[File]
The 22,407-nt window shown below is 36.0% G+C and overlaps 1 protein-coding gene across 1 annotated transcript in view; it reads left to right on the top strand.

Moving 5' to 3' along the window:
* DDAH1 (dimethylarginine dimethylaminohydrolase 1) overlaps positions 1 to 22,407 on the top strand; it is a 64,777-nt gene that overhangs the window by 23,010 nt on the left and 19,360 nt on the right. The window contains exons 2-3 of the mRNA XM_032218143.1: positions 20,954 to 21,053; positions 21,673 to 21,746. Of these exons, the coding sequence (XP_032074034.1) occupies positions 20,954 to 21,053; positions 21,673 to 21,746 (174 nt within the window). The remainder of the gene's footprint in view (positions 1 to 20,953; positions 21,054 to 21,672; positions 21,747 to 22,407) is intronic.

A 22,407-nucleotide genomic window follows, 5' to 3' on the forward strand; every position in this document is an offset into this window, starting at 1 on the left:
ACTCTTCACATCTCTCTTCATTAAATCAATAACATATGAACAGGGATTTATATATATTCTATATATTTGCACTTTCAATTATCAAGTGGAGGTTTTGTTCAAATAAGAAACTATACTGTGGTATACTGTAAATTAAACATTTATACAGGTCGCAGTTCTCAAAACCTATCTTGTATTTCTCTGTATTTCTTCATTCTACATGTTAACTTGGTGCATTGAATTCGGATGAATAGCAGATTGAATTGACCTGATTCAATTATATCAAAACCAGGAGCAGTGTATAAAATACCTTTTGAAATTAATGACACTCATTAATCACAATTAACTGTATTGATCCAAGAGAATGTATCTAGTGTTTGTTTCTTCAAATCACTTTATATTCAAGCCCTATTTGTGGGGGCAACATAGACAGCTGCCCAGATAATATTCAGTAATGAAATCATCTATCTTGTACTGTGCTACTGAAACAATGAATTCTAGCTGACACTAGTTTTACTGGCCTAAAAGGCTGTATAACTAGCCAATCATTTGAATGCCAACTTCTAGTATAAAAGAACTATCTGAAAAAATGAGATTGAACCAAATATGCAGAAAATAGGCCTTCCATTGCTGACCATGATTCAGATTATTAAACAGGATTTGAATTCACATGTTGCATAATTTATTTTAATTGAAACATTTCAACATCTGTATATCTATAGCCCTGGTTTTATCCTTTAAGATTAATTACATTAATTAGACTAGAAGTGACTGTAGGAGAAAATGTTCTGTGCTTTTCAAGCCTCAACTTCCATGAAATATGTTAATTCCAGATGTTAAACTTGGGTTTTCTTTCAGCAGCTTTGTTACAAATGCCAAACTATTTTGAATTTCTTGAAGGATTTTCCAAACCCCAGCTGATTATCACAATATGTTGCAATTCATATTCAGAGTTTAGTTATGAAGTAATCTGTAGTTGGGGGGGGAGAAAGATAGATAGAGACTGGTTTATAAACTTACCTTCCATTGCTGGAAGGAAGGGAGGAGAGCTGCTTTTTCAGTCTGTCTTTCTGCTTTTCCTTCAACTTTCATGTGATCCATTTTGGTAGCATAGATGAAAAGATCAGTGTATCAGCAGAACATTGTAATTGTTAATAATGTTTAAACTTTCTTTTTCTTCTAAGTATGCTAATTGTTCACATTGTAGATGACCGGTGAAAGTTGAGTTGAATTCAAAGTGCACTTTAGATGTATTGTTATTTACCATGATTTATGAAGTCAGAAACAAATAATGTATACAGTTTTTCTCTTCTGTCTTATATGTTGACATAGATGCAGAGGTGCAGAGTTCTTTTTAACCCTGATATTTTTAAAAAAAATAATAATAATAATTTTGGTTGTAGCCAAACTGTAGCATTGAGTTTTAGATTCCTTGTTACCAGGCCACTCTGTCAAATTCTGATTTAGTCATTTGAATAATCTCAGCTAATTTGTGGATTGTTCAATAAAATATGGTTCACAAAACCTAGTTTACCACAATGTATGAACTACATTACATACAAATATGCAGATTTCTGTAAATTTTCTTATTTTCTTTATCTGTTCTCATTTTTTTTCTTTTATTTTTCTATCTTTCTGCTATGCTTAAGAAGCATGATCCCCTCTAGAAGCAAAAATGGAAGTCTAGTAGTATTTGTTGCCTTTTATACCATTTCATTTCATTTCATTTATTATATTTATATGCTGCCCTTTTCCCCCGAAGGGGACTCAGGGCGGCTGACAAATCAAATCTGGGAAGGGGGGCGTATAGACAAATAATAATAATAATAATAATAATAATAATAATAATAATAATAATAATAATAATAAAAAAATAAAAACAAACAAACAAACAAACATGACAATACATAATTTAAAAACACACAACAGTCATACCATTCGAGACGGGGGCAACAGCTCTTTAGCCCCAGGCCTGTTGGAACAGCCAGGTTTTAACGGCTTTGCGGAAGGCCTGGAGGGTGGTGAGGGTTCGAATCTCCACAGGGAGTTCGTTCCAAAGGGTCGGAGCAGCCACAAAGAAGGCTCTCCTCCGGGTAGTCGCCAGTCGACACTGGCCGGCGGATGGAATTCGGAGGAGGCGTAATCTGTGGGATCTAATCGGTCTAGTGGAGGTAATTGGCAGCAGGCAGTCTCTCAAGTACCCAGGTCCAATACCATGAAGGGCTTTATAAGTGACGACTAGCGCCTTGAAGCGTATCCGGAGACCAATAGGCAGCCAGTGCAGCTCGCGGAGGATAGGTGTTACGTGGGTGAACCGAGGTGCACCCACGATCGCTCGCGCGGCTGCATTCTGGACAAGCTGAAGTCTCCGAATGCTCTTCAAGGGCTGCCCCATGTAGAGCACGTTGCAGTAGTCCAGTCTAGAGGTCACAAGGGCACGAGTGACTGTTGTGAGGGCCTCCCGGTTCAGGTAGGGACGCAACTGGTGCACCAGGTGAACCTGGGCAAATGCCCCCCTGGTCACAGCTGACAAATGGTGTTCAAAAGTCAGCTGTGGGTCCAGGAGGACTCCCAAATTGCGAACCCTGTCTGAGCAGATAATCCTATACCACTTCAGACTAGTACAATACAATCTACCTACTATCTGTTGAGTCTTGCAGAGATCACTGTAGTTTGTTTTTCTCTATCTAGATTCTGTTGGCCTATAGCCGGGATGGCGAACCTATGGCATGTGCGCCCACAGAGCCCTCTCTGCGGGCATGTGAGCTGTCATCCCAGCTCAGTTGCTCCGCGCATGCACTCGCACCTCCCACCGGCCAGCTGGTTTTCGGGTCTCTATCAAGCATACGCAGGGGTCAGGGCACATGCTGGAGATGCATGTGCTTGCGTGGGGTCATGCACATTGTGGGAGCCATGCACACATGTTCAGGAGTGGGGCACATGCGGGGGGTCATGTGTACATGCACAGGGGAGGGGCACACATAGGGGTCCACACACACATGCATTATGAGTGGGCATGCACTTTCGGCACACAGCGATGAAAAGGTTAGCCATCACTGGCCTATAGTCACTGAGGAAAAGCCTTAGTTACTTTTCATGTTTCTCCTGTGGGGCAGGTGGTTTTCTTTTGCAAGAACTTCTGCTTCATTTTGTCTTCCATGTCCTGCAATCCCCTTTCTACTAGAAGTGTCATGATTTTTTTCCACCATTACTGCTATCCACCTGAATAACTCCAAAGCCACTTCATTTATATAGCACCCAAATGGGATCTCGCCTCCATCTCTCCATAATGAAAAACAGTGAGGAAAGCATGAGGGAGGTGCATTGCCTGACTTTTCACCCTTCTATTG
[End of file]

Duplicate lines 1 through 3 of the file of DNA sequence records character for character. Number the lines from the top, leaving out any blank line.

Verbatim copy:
The 22,407-nt window shown below is 36.0% G+C and overlaps 1 protein-coding gene across 1 annotated transcript in view; it reads left to right on the top strand.

Moving 5' to 3' along the window:
* DDAH1 (dimethylarginine dimethylaminohydrolase 1) overlaps positions 1 to 22,407 on the top strand; it is a 64,777-nt gene that overhangs the window by 23,010 nt on the left and 19,360 nt on the right. The window contains exons 2-3 of the mRNA XM_032218143.1: positions 20,954 to 21,053; positions 21,673 to 21,746. Of these exons, the coding sequence (XP_032074034.1) occupies positions 20,954 to 21,053; positions 21,673 to 21,746 (174 nt within the window). The remainder of the gene's footprint in view (positions 1 to 20,953; positions 21,054 to 21,672; positions 21,747 to 22,407) is intronic.